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An Tornaidh Bhuidhe

Monastic Settlement (Period Unassigned)

Site Name An Tornaidh Bhuidhe

Classification Monastic Settlement (Period Unassigned)

Canmore ID 6856

Site Number NC86NE 3

NGR NC 8670 6617

Datum OSGB36 - NGR


Ordnance Survey licence number AC0000807262. All rights reserved.
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Administrative Areas

  • Council Highland
  • Parish Farr
  • Former Region Highland
  • Former District Sutherland
  • Former County Sutherland

Archaeology Notes

NC86NE 3 8670 6617.

(NC 8670 6617) Torran Buidhe (NAT). Fort (NR) (Remains of)

OS 6"map, Sutherland, 1st ed., (1873)

An Tornaidh Bhuidhe (NAT) Fort (NR)

OS 6"map, (1964)

A large peninsular rock on which there are traces of ruins. There are also remains of a wall and trench which cut off the rock from the land. At the N end the ground is slightly broken and some distance below the surface was found burnt bones, shells and charred wood.

Name Book 1873.

The remains of a promontory fort flanked by precipitous cliffs and approached along a ridge only two or three feet wide in places. The fort consists of a grassy plateau round the edge which runs an earthen rampart or parapet. Down the N face of the cliff is a ledge on which there is a depression but there is no trace of a passage such as that at Dun Mhairtein (NC86NE 1).

RCAHMS 1911, visited 1909.

A cliff-castle.

R J Mercer 1981.

Occupying An Tornaidhe Bhuidhe, a cliff-girt peninsula approached from the S by a restricted arete, is a defensive or protective earthwork enclosing the summit area 47.0m N-S by 10.0m maximum transversely. Around the rim of the summit is a turf-covered bank, at its strongest protecting the approach from the S and along the W side, where it is 0.4m high and spread to a width of 2.0m; it is less strong on the E side and completely eroded on the N and NW. A content of earth and small stones is exposed in the eroded bank. No entrance gap is evident. The interior is largely occupied by a series of irregularly-shaped platforms, probably indicating the sites of buildings. Down the slope to the NE is a small shelf, apparently natural, with a slight bank constructed around the outer side. It may have been a look-out, perhaps later than the main work.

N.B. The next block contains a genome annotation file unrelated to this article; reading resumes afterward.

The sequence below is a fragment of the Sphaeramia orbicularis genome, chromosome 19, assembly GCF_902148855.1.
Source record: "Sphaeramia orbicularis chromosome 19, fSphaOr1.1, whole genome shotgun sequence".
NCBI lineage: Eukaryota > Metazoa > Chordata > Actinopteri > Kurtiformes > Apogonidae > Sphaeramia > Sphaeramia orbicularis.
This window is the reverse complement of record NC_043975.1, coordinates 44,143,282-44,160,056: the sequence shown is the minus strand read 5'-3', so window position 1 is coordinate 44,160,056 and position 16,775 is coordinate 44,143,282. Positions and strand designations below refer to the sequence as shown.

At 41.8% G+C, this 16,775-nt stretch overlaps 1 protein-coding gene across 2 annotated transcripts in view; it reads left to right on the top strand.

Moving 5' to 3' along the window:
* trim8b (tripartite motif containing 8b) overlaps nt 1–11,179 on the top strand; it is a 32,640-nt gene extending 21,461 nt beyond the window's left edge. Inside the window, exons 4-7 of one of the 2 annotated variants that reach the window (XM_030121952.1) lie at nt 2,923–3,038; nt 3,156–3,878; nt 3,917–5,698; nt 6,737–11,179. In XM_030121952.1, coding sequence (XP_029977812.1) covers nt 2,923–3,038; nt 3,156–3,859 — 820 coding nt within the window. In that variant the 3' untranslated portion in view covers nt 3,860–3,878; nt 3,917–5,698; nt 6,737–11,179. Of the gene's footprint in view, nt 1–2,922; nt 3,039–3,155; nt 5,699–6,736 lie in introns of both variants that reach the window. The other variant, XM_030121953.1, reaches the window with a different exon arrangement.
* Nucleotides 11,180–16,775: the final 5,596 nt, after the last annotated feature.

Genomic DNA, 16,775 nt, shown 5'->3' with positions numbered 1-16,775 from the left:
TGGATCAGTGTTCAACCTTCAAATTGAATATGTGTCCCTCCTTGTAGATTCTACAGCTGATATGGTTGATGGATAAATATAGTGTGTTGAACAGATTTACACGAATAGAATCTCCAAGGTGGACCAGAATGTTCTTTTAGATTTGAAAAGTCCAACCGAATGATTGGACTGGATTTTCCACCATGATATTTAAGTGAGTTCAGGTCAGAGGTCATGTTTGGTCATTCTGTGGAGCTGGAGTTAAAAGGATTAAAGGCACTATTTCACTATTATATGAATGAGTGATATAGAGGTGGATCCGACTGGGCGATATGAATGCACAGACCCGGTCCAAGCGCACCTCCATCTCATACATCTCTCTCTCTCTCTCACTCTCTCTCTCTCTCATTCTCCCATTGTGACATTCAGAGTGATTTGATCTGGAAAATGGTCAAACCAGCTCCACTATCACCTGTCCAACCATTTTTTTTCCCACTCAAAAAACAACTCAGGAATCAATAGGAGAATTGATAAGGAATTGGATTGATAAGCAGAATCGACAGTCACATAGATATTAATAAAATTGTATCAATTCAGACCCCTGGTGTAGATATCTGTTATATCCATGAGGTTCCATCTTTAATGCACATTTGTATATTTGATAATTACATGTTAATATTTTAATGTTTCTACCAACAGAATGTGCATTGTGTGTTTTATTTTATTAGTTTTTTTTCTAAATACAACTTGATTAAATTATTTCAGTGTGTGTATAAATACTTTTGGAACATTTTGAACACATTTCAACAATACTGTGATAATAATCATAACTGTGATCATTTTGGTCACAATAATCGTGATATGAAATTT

These much eroded remains may be of a promontory fort as stated by the RCAHMS, but it appears more likely to be a Celtic monastic settlement based on (1) the existence of what appear to be the stances for buildings in the interior, and (2) the form of the enclosing bank which appears protective in the manner of a 'vallum monasterii' rather than defensive as in the rampart of an Iron Age fort.

Revised at 1:10,000.

Visited by OS (W D J) 3 May 1960 and (N K B) 28 July 1981.


Note (6 February 2015 - 13 December 2016)

A spectacularly narrow and cliff-girt promontory, accessible only via a razor-backed col from the cliffs on the S, has evidently been enclosed and occupied. From the col the ground rises some 4m to the crest of a low bank that can be traced round the lip of the promontory, enclosing an area measuring about 47m in length and expanding from a narrow point above the col to a maximum of 10m in breadth at the seaward end on the N (0.02ha). Three hollows, variously planned as oval or subrectangular, are set transversely across the broader part of the interior and are probably the footings of buildings; there is also a small terrace cut into the foot of the slope above the cliff-edge at the very tip of the promontory on the N.

Information from An Atlas of Hillforts of Great Britain and Ireland – 13 December 2016. Atlas of Hillforts SC2790


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